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Austin v. Walker

United States District Court, S.D. California

March 28, 2017

JAMES AUSTIN, Plaintiff,
v.
R. WALKER et al., Defendants.

          ORDER DENYING PLAINTIFF'S MOTION FOR STAY [ECF No. 25]

          Hon. Jill L. Burkhardt United States Magistrate Judge

         Before the Court is Plaintiff's Motion and Declaration for an Order to Stay and Abey the Proceedings to Permit the Preparation and Filing of a Motion for Rehearing of the Motion for Appointment of Counsel. (ECF No. 25.) In his motion, Plaintiff asks the Court for an order staying the proceedings in this case under Rules 6(b) and 16(b)(4) of the Federal Rules of Civil Procedure. (Id. at 1.) As Federal Rules of Civil Procedure 6(b) and 16(b)(4) address the procedures not for staying a proceeding but for modifying a court's dates and deadlines, the Court interprets Plaintiff's motion as a request that this case be stayed or, alternatively, that this case's scheduling order be modified.

         I. Motion for Stay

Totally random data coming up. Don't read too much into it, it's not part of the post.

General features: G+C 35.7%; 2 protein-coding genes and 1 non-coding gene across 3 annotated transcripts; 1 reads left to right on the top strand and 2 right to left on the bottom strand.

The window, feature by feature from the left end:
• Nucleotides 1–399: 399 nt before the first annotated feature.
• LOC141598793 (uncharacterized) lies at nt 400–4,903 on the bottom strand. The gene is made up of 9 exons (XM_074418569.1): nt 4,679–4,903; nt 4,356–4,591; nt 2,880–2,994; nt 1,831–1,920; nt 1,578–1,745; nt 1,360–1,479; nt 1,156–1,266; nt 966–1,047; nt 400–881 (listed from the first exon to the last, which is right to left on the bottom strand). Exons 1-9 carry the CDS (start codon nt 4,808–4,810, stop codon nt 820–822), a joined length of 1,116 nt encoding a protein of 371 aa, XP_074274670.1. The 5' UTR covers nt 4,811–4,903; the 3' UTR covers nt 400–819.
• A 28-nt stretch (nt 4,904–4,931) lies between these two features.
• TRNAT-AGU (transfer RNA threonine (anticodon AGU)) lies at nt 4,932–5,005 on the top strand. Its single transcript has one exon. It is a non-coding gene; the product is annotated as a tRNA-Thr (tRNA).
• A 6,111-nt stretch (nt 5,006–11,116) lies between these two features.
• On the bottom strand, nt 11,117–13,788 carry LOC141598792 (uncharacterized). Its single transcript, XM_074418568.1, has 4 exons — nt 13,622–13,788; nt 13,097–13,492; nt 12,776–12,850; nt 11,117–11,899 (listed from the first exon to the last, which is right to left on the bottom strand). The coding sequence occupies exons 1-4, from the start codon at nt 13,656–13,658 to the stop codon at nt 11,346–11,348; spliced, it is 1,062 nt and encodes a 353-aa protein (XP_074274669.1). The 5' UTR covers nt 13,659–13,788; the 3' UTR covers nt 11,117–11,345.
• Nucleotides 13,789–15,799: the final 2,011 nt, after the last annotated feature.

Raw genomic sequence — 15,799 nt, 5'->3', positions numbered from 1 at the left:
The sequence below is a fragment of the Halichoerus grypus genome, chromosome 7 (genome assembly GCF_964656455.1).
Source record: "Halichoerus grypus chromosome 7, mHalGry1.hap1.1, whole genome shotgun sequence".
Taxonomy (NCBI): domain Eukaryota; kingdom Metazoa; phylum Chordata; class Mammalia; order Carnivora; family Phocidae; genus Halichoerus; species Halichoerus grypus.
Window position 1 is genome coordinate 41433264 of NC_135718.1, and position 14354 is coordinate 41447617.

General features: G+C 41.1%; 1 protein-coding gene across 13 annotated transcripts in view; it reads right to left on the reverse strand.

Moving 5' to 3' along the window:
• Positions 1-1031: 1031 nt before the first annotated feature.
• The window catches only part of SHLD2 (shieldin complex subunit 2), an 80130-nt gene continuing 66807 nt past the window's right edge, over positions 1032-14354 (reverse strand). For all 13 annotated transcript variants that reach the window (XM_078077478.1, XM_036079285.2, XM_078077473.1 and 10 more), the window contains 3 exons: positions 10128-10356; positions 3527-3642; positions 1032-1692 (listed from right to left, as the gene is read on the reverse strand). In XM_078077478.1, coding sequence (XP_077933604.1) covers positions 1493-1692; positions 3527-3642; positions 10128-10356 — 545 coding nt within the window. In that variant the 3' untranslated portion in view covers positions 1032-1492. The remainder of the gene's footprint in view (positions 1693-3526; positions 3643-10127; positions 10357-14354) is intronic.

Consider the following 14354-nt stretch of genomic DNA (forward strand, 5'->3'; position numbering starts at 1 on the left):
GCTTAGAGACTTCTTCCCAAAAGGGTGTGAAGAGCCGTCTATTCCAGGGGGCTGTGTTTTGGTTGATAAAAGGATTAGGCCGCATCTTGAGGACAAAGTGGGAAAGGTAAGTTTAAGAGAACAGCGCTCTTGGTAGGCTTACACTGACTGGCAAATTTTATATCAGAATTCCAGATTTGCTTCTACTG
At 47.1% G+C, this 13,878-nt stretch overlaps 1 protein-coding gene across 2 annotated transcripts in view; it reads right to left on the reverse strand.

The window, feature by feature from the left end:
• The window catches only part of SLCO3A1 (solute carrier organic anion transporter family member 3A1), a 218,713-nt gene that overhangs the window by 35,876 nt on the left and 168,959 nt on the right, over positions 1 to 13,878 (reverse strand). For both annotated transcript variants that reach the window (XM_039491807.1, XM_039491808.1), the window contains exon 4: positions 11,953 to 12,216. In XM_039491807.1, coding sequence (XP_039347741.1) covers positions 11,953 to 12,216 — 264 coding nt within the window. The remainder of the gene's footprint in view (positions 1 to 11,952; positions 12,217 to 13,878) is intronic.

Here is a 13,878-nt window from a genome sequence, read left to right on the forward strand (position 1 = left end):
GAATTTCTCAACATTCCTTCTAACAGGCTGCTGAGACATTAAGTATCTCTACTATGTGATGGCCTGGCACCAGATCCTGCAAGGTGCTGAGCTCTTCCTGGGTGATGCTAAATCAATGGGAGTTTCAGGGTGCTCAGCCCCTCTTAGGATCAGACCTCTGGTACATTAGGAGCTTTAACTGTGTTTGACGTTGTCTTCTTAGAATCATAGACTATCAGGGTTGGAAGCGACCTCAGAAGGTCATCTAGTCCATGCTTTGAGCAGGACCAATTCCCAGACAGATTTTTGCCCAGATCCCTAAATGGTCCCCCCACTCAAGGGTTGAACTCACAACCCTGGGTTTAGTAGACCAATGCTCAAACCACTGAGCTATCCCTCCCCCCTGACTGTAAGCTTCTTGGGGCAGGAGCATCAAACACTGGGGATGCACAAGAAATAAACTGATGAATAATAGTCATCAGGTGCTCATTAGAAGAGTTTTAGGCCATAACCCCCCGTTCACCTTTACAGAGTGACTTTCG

“A district court has discretionary power to stay proceedings in its own court.” Lockyer v. Mirant Corp., 398 F.3d 1098, 1109 (9th Cir. 2005). In determining whether to grant a motion to stay, “the competing interests which will be affected by the granting or refusal to grant a stay must be weighed.” Id. at 1110 (9th Cir. 2005) (quoting CMAX, Inc. v. Hall, 300 F.2d 265, 268 (9th Cir. 1962)). These interests include “the possible damage which may result from the granting of a stay, the hardship or inequity which a party may suffer in being required to go forward, and the orderly course of justice measured in terms of the simplifying or complicating of issues, proof, and questions of law which could be expected to result from a stay.” Id. (quoting CMAX, 300 F.2d at 268). In addition, the court must “balance the length of the stay against the strength of the justification given for it.” Yong v. Immigration & Naturalization Serv., 208 F.3d 1116, 1119 (9th Cir. 2000). “Generally, stays should not be indefinite in nature.” Dependable Highway Exp., Inc. v. Navigators Ins. Co., 498 F.3d 1059, 1066-67 (9th Cir. 2007). If a stay is especially long or its term is indefinite, a greater showing is required to justify it. Yong, 208 F.3d at 1119.